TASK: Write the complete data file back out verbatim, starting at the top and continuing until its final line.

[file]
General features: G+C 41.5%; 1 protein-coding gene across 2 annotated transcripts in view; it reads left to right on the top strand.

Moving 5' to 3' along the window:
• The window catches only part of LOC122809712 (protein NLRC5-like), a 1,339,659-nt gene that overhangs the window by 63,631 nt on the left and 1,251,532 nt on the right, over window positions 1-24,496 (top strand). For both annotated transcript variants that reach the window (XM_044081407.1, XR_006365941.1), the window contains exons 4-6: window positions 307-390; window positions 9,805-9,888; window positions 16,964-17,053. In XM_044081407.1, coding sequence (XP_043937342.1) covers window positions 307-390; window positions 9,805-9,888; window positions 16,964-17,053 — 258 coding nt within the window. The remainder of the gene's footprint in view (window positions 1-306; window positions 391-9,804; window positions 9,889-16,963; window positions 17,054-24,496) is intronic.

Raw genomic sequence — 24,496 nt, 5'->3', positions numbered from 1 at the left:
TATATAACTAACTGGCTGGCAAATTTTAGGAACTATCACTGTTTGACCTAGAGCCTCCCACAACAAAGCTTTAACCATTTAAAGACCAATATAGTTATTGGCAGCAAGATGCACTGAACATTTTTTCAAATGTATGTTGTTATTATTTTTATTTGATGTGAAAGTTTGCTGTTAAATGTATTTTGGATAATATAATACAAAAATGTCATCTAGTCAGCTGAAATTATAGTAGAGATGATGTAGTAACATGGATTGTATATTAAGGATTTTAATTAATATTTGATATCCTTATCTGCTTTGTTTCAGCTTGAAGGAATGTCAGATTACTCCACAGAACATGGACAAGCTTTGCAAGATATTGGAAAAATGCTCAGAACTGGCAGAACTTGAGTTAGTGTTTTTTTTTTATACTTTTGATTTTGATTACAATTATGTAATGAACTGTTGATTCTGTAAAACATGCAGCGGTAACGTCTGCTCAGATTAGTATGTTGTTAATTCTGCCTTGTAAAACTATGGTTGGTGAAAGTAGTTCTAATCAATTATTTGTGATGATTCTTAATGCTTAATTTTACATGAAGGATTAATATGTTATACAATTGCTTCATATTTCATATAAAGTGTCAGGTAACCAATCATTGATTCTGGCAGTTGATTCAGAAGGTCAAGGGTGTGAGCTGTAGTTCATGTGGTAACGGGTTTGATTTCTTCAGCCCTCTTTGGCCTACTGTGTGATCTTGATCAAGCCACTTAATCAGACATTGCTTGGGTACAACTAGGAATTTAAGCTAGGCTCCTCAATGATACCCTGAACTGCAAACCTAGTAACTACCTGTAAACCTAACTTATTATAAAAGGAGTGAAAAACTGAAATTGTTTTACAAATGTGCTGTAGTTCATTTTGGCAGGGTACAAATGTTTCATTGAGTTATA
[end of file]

General features: G+C 41.5%; 1 protein-coding gene across 2 annotated transcripts in view; it reads left to right on the top strand.

Moving 5' to 3' along the window:
• The window catches only part of LOC122809712 (protein NLRC5-like), a 1,339,659-nt gene that overhangs the window by 63,631 nt on the left and 1,251,532 nt on the right, over window positions 1-24,496 (top strand). For both annotated transcript variants that reach the window (XM_044081407.1, XR_006365941.1), the window contains exons 4-6: window positions 307-390; window positions 9,805-9,888; window positions 16,964-17,053. In XM_044081407.1, coding sequence (XP_043937342.1) covers window positions 307-390; window positions 9,805-9,888; window positions 16,964-17,053 — 258 coding nt within the window. The remainder of the gene's footprint in view (window positions 1-306; window positions 391-9,804; window positions 9,889-16,963; window positions 17,054-24,496) is intronic.

Raw genomic sequence — 24,496 nt, 5'->3', positions numbered from 1 at the left:
TATATAACTAACTGGCTGGCAAATTTTAGGAACTATCACTGTTTGACCTAGAGCCTCCCACAACAAAGCTTTAACCATTTAAAGACCAATATAGTTATTGGCAGCAAGATGCACTGAACATTTTTTCAAATGTATGTTGTTATTATTTTTATTTGATGTGAAAGTTTGCTGTTAAATGTATTTTGGATAATATAATACAAAAATGTCATCTAGTCAGCTGAAATTATAGTAGAGATGATGTAGTAACATGGATTGTATATTAAGGATTTTAATTAATATTTGATATCCTTATCTGCTTTGTTTCAGCTTGAAGGAATGTCAGATTACTCCACAGAACATGGACAAGCTTTGCAAGATATTGGAAAAATGCTCAGAACTGGCAGAACTTGAGTTAGTGTTTTTTTTTTATACTTTTGATTTTGATTACAATTATGTAATGAACTGTTGATTCTGTAAAACATGCAGCGGTAACGTCTGCTCAGATTAGTATGTTGTTAATTCTGCCTTGTAAAACTATGGTTGGTGAAAGTAGTTCTAATCAATTATTTGTGATGATTCTTAATGCTTAATTTTACATGAAGGATTAATATGTTATACAATTGCTTCATATTTCATATAAAGTGTCAGGTAACCAATCATTGATTCTGGCAGTTGATTCAGAAGGTCAAGGGTGTGAGCTGTAGTTCATGTGGTAACGGGTTTGATTTCTTCAGCCCTCTTTGGCCTACTGTGTGATCTTGATCAAGCCACTTAATCAGACATTGCTTGGGTACAACTAGGAATTTAAGCTAGGCTCCTCAATGATACCCTGAACTGCAAACCTAGTAACTACCTGTAAACCTAACTTATTATAAAAGGAGTGAAAAACTGAAATTGTTTTACAAATGTGCTGTAGTTCATTTTGGCAGGGTACAAATGTTTCATTGAGTTATA